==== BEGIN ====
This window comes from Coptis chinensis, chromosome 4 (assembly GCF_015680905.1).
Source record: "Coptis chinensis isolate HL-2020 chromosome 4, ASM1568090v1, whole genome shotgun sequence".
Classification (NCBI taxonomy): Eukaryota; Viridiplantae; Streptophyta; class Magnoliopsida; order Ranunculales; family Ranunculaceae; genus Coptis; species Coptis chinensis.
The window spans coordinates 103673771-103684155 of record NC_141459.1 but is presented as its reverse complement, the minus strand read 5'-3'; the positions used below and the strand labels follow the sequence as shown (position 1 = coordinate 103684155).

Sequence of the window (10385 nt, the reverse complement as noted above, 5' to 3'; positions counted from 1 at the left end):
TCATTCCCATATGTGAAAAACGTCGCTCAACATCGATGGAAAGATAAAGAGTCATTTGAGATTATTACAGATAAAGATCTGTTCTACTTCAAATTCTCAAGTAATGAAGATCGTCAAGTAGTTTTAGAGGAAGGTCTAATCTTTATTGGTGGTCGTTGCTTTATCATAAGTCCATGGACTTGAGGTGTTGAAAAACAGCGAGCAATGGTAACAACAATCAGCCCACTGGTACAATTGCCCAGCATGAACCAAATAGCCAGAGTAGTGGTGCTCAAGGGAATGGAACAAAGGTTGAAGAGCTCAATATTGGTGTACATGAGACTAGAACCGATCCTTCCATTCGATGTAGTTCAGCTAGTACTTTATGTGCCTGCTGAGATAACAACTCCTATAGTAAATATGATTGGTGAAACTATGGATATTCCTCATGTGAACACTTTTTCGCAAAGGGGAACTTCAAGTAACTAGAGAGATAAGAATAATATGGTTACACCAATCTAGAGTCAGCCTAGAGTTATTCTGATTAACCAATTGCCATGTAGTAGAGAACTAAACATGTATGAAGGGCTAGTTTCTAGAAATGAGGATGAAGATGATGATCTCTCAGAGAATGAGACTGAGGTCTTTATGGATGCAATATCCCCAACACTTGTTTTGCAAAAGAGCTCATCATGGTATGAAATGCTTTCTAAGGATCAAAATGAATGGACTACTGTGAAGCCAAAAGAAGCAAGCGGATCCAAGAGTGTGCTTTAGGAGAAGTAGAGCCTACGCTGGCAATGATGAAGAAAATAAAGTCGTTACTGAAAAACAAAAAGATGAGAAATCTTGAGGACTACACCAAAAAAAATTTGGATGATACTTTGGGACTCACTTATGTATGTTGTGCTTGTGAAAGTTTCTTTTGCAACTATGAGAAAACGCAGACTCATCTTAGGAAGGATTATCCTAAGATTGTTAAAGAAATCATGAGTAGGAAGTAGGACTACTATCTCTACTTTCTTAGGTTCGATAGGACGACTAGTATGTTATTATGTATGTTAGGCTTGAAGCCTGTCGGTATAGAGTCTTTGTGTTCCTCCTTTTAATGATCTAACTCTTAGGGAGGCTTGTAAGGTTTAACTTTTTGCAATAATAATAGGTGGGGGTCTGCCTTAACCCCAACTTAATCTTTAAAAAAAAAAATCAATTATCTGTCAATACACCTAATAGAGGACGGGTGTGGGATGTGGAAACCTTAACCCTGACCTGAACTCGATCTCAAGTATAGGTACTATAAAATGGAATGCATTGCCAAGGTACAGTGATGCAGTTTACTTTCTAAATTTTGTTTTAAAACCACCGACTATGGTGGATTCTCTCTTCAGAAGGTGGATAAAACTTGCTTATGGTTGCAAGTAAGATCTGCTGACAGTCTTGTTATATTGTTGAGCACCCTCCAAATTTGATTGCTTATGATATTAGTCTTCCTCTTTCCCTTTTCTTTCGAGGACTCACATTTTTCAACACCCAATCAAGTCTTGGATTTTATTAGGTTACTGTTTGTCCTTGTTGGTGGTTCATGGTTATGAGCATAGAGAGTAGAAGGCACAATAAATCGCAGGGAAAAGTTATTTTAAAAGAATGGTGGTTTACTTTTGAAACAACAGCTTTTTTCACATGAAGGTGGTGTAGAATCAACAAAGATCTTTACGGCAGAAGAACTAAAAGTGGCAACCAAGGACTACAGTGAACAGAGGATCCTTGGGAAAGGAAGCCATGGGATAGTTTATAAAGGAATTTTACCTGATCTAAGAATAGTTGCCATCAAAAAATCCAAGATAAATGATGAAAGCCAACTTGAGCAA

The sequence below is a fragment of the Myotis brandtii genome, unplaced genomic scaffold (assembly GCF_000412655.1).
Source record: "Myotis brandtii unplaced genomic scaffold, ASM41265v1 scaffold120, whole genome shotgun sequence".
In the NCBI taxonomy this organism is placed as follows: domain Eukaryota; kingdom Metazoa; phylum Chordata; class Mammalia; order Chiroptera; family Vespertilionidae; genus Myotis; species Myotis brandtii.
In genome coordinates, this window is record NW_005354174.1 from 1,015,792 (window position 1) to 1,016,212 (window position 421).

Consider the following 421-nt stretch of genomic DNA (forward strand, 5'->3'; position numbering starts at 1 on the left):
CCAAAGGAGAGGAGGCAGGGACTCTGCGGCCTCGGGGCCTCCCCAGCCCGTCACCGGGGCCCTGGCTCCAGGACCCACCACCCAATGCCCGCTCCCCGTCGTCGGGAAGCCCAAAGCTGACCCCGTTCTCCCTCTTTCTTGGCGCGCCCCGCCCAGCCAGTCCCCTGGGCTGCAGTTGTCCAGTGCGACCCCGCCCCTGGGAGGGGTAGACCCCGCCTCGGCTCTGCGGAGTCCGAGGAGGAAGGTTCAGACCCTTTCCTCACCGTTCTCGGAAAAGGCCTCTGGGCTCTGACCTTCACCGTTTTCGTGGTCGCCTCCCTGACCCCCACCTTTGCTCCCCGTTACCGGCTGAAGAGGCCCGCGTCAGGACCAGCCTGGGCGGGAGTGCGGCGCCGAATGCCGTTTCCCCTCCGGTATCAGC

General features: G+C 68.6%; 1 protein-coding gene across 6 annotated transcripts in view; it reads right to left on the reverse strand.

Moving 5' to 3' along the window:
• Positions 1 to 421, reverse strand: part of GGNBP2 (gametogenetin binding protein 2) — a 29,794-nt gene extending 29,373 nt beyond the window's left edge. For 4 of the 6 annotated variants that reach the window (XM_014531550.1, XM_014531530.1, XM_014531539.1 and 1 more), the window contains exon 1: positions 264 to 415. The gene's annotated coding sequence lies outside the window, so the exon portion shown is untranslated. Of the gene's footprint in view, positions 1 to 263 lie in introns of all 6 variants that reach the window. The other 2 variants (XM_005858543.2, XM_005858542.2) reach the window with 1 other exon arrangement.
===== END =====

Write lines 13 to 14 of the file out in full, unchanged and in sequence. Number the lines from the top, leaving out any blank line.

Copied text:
General features: G+C 68.6%; 1 protein-coding gene across 6 annotated transcripts in view; it reads right to left on the reverse strand.

Moving 5' to 3' along the window: